SUBIC BAY FREEPORT , Philippines – Philippine economic managers, together with Bangko Sentral ng Pilipinas (BSP) officials, urged the Central Luzon business community to take advantage of the stable and resilient economic environment created by the government in past years through tough economic reforms.
This was the call made on Thursday by the economic team and BSP officials during their stop here, the sixth of the seven-destination tour over the course of the month as part of the domestic roadshow on the Philippine economic briefing to share with local business communities how the government is addressing challenges arising from the global economic crisis and to provide an outlook for the national and local economies this year.
In their presentations, Finance Secretary Gary Teves, Socioeconomic Planning Secretary Ralph Recto, Budget and Management Undersecretary Laura Pascua, Agriculture Undersecretary Segfredo Serrano, Energy Undersecretary Roy Kyamko, Trade and Industry Region 3 Director Blesila Lantayona and NEDA Region 3 Director Remigio Mercado outlined the measures the government will take to ensure the country is well-positioned for growth.
They also discussed the challenges and opportunities for both the public and private sectors this year.
Teves said that the government’s fiscal reform program has created a buffer for the country by generating revenues that are now being invested into the infrastructure and social services sectors to ensure the economy remains buoyant. But he said government cannot do it alone.
“We call upon the leaders of our private sector to take up the challenge to support the country by continuing to invest in our nation’s future and by working with us to ensure that our nation’s limited resources are able to meet the objective of improving the lives of the people of the Philippines,” said Teves.
Reviewing the government’s fiscal performance, Teves said the government’s fiscal targets remained on track last year and only prudent revisions were made in this year’s fiscal program.
For this year, government expects a budget deficit of P177.2 billion, representing 2.2 percent of the GDP.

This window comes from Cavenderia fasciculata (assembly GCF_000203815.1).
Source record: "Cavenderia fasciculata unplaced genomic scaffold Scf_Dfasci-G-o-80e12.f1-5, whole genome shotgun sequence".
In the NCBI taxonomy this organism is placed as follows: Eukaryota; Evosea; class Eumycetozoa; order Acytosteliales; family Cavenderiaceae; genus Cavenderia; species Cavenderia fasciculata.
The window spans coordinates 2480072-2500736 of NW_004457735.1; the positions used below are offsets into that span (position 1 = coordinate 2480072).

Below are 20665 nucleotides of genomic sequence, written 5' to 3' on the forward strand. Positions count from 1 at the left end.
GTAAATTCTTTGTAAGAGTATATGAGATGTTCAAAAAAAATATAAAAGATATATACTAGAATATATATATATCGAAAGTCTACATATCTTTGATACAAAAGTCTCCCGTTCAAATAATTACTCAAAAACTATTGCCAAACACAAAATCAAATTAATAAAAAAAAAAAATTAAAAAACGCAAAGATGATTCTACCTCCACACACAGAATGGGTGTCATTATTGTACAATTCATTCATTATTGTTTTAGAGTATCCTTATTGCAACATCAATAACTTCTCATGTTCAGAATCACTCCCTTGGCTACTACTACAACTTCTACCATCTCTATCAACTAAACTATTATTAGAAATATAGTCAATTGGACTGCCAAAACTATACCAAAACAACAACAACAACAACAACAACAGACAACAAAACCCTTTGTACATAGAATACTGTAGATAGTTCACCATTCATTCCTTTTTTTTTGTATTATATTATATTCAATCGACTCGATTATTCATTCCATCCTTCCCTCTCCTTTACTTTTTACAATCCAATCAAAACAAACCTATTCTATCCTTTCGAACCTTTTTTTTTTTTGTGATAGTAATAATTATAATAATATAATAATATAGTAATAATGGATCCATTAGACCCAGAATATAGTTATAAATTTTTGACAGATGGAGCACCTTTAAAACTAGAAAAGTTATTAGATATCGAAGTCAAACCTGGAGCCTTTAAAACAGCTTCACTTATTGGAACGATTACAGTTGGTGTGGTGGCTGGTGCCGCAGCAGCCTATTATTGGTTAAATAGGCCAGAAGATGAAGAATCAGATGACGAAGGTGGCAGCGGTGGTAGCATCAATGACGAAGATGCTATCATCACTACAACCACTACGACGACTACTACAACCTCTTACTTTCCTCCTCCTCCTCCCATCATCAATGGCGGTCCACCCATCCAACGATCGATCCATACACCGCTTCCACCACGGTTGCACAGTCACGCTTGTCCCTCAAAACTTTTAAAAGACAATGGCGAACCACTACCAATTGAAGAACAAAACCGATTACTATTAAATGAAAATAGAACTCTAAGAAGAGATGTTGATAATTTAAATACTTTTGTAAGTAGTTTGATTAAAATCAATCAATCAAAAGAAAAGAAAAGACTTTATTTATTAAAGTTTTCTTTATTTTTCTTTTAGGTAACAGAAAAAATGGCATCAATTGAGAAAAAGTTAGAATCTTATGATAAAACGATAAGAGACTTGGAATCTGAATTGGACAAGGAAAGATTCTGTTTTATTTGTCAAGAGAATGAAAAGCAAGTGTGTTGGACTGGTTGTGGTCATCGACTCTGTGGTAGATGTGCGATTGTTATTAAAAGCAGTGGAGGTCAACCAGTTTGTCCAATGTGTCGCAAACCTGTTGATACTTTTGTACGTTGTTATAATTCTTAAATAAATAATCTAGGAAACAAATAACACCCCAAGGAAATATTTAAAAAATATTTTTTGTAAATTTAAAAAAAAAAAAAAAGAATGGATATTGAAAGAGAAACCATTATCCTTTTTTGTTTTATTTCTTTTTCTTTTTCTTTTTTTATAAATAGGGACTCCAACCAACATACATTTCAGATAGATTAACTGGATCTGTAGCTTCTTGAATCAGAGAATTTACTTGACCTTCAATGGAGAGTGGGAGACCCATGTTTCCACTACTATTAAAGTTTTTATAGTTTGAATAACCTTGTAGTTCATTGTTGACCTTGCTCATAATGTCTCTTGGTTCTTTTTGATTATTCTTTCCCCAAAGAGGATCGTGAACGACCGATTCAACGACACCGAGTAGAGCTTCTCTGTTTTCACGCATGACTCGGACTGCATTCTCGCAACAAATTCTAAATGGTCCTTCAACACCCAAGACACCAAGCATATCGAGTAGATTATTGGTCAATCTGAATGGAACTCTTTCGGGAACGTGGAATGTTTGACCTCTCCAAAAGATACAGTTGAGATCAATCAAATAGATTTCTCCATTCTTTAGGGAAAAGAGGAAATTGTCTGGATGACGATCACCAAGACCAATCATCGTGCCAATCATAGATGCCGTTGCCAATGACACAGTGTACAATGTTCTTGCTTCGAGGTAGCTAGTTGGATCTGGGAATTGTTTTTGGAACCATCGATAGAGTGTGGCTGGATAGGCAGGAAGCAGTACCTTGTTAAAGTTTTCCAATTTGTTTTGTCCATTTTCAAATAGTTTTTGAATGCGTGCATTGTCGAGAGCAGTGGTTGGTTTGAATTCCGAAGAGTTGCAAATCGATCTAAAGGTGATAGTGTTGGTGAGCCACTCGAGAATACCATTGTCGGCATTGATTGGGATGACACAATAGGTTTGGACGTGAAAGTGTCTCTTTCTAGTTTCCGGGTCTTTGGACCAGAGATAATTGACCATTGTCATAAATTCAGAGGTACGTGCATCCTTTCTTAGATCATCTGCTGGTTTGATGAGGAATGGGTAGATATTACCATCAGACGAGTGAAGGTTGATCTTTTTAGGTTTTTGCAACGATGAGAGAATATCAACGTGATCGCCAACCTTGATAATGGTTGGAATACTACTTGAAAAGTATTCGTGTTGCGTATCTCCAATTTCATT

Teves said that in 2009, the government will focus on a number of revenue-enhancing measures, most notably working with Congress to pass key legislative measures, increasing tax compliance and enforcement, and working with the private sector to improve participation in revenue generation.
“It is important now more than ever to ensure that our revenues grow continuously so that we can replenish our resources. It is equally as vital that investments flow into the country, even beyond the global economic crisis,” he said.
Outlining the specific measures under the economic recovery program, Recto said the infrastructure projects will be fasttracked by increasing the absorptive capacity of agencies, namely by channeling resources to small projects that have the potential to generate employment quickly and are easy to implement, by reallocating funds from the slow-moving to fast-moving project, and by closely monitoring projects implementation to ensure the efficient allocation of resources.
These together with a number of employment programs, are expected to generate more than 800,000 new jobs and support government’s target of 3.7 to 4.4 percent GDP growth for the year.
“Amid the global economic crisis, the Philippines managed to post a GDP growth rate of 4.6 percent last year. 2009 is expected to be a more challenging year with all countries across the globe revising their forecasts. But with the increase in government spending, cooperation from the private sector, continued strength in domestic consumption and declining inflation rates, we are hopeful that we will be able to meet our target of 3.7 to 4.4. percent GDP growth this year, Rector explained.
Growth is expected in Central Luzon through gains in information and communication technology, business process outsourcing (BPO), health and wellness, logistics and port development, food, agribusiness, aquaculture, tourist destination and facilities development, ancillary services and products to locators in industrial estates and ecozones, and the One Town One Product (OTOP) program, Recto said.–Ric Sapnu, Philippine Star